Sudanese paramilitary forces are pushing deeper into Khartoum, witnesses say, after a crackdown on protesters killed at least 30 people on Monday.
Heavily armed members of the Rapid Support Forces are said to be fanning out across the capital and the neighbouring city of Omdurman, clearing barricades and firing into the air.
The military has faced international condemnation for the deadly crackdown.
It has ended a pact with the protesters over a transition to civilian rule.
The two sides had initially agreed a three-year transition, culminating in elections. On Monday, however, the Transitional Military Council (TMC) said polls would be held within nine months.
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The demonstrators had argued that a longer period was needed in order to guarantee fair elections and dismantle the political network associated with the former government of President Omar al-Bashir.
After 30 years in power, Mr Bashir was overthrown by the military in April, amid pressure from the protesters.
The demonstrators had been occupying the square in front of the military headquarters since 6 April, five days before Mr Bashir was overthrown.
Many Khartoum residents blamed the Rapid Support Forces for the crackdown. The paramilitary unit – formerly known as the Janjaweed – gained notoriety in the Darfur conflict in western Sudan, which began in 2003.
Sudan’s old politics re-emerge
Sudan’s military has faced international condemnation for its attack, but there were signs it could have happened. The country has been driven backwards by a military elite intent on holding on to power.
The TMC has scrapped agreements reached with the opposition Forces of Freedom and Change (FFC), saying this will speed up the transition to democratic elections. That plan is likely a fiction.
The military also enjoys another advantage: in an age of international division, the notion of an “international community” pressuring the regime is fantasy. Sudan’s crisis has exposed the reality of international politics: that force can have its way, without consequence, if the killers and torturers represent a valuable asset to other powers.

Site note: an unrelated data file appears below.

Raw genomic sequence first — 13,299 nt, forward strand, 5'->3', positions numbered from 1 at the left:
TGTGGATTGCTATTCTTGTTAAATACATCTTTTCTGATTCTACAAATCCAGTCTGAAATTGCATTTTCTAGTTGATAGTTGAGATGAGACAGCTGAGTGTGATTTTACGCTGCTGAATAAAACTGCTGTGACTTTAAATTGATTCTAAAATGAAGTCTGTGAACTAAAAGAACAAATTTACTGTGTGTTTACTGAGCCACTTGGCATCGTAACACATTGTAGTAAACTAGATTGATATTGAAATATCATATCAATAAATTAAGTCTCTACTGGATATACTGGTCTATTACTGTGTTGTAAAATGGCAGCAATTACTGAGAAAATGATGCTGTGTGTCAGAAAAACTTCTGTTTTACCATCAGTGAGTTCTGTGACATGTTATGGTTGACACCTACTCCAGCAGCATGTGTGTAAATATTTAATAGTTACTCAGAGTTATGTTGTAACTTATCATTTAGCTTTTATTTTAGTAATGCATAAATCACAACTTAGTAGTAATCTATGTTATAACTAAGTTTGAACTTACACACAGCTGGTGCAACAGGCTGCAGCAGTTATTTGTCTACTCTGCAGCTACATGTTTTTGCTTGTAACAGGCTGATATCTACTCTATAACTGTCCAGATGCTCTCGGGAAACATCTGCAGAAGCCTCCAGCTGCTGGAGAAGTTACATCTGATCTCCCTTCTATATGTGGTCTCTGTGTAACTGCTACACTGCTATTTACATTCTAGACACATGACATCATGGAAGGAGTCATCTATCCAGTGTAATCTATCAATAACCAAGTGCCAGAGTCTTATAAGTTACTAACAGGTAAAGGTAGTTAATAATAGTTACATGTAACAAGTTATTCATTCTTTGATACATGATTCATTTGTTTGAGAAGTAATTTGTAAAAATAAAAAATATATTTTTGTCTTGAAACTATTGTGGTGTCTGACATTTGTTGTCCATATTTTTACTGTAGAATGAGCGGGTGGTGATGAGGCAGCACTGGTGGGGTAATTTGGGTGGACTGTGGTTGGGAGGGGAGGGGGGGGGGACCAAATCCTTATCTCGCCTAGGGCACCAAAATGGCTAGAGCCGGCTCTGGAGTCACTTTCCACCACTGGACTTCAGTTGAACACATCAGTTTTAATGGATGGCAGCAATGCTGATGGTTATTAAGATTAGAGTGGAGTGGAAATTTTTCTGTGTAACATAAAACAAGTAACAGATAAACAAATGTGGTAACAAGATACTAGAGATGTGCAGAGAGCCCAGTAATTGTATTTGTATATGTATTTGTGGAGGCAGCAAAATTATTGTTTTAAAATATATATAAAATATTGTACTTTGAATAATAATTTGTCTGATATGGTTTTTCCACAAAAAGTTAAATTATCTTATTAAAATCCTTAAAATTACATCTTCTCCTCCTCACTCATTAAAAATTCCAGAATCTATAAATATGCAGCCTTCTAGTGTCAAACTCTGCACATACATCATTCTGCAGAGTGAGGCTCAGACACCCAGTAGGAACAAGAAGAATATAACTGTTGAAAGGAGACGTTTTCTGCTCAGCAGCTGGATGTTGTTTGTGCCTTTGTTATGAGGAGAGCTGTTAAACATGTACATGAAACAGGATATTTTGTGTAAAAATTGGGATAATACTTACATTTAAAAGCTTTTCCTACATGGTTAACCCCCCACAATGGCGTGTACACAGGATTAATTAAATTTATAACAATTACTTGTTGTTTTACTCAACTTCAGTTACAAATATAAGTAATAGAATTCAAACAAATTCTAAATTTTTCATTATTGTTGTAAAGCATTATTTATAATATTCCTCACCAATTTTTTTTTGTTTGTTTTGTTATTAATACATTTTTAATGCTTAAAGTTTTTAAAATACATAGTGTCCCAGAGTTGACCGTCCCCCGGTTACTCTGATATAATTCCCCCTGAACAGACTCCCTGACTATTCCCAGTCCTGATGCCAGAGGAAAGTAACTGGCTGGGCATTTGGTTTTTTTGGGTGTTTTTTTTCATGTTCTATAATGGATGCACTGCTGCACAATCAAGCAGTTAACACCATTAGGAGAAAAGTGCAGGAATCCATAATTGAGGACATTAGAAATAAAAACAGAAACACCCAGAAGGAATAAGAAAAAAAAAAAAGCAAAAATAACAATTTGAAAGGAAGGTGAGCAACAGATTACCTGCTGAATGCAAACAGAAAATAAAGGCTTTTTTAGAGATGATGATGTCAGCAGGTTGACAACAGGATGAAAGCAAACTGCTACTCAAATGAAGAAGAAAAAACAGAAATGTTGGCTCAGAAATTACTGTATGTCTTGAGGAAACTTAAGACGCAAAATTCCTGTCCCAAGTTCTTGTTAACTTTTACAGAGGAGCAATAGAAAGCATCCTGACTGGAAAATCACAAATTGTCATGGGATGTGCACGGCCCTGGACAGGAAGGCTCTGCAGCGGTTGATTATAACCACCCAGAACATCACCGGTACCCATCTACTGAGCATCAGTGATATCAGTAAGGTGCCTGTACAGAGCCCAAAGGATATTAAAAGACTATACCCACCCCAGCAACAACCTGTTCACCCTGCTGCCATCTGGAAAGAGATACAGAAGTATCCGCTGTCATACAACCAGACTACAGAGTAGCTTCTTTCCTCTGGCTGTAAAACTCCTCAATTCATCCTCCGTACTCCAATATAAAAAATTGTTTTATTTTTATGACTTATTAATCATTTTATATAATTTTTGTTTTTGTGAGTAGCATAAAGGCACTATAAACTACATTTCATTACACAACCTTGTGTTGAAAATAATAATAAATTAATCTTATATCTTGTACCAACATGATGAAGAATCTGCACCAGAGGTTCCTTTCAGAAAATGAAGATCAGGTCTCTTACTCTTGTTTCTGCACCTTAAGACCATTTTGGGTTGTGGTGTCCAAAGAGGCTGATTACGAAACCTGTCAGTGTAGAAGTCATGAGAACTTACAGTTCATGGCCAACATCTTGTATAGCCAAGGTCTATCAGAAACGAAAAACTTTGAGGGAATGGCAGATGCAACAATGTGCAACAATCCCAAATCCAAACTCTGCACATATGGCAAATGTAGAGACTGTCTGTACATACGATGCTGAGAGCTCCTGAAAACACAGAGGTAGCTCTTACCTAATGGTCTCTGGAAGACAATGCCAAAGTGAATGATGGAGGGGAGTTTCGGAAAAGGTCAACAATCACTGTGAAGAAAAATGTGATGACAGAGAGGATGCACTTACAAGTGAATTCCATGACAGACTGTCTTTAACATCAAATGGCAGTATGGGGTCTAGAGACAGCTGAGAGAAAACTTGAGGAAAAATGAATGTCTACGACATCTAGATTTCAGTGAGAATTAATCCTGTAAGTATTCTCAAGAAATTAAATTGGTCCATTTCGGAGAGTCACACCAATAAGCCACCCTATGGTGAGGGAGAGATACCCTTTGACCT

It is impossible to say whether the FFC can come back as a street-driven force. What will not change, in fact what has been deepened, is the alienation of people from their rulers.
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The protesters had called for the Islamic festival of Eid al-Fitr, marked on Tuesday and Wednesday this week, to be celebrated in the streets, as a gesture of defiance against the military.
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On Tuesday, however, much of Khartoum seemed to be under lockdown. Video shot on mobile phones showed columns of troops advancing along the streets, removing barricades and firing into the air.
Flights into Khartoum have also been disrupted.
Large numbers of heavily armed troops were also reported on the streets of Omdurman, Sudan’s second-largest city, just across the River Nile from Khartoum.
A woman, identified only as Sulaima, told the BBC that troops from the Rapid Support Forces were “all over Khartoum”.
“They’re surrounding neighbourhoods, they’re threatening people. They’re also using live ammunition. They’re everywhere. We’re not feeling safe and we don’t have trust in the security forces. It’s complete chaos.”
Earlier, Gen Abdel Fattah al-Burhan, the TMC head, said on state television the council had decided to “stop negotiating” with the protesters and “cancel” all previous agreements, and that an election would be held in nine months.
The US, the UK and Norway expressed “serious concern” over the announcement, and called for “an agreed transfer of power to a civilian-led government”.
What happened on Monday?
The security services moved on the main protest site early on Monday and, according to activists, forces also surrounded a hospital in Khartoum and opened fire at another.
In a statement read on national television, the military council said the operation had targeted “trouble makers and petty criminals” and that they were dedicated to protecting civilians.
The Sudanese Professionals Association (SPA), which is spearheading the nationwide protests, responded by calling for a campaign of “sweeping civil disobedience to topple the treacherous and killer military council”.
Road to transition
- 19 December 2018 – Protests erupt after fuel and bread price rises announced
- 22 February 2019 – President Bashir dissolves the government
- 24 February – Protests continue as security forces respond by firing live bullets
- 6 April – Activists begin sit-in at military headquarters, vowing not to move until Mr Bashir steps down
- 11 April – Army generals announce that Mr Bashir has been toppled but sit-in continues as people demand civilian rule
- 20 April – Talks between the military rulers and civilian representatives begin
- 13 May – Shooting outside the military headquarters leaves six people dead
- 14 May – Military and civilians announce a deal on a three-year transition period
- 16 May – Talks postponed as military demands some barricades are removed
- 3 June – Activists announce the suspension of talks with the military, accusing them of using force to disperse their sit-in
Speaking on BBC’s Newsday, the analyst and former British ambassador to Sudan, Rosalind Marsden, said the snap election would “simply pave the way for much of the old regime to come back into power”.
“There’s a real risk of violence continuing,” she said.
The UN urged the Sudanese authorities to facilitate an independent investigation and to hold those responsible accountable.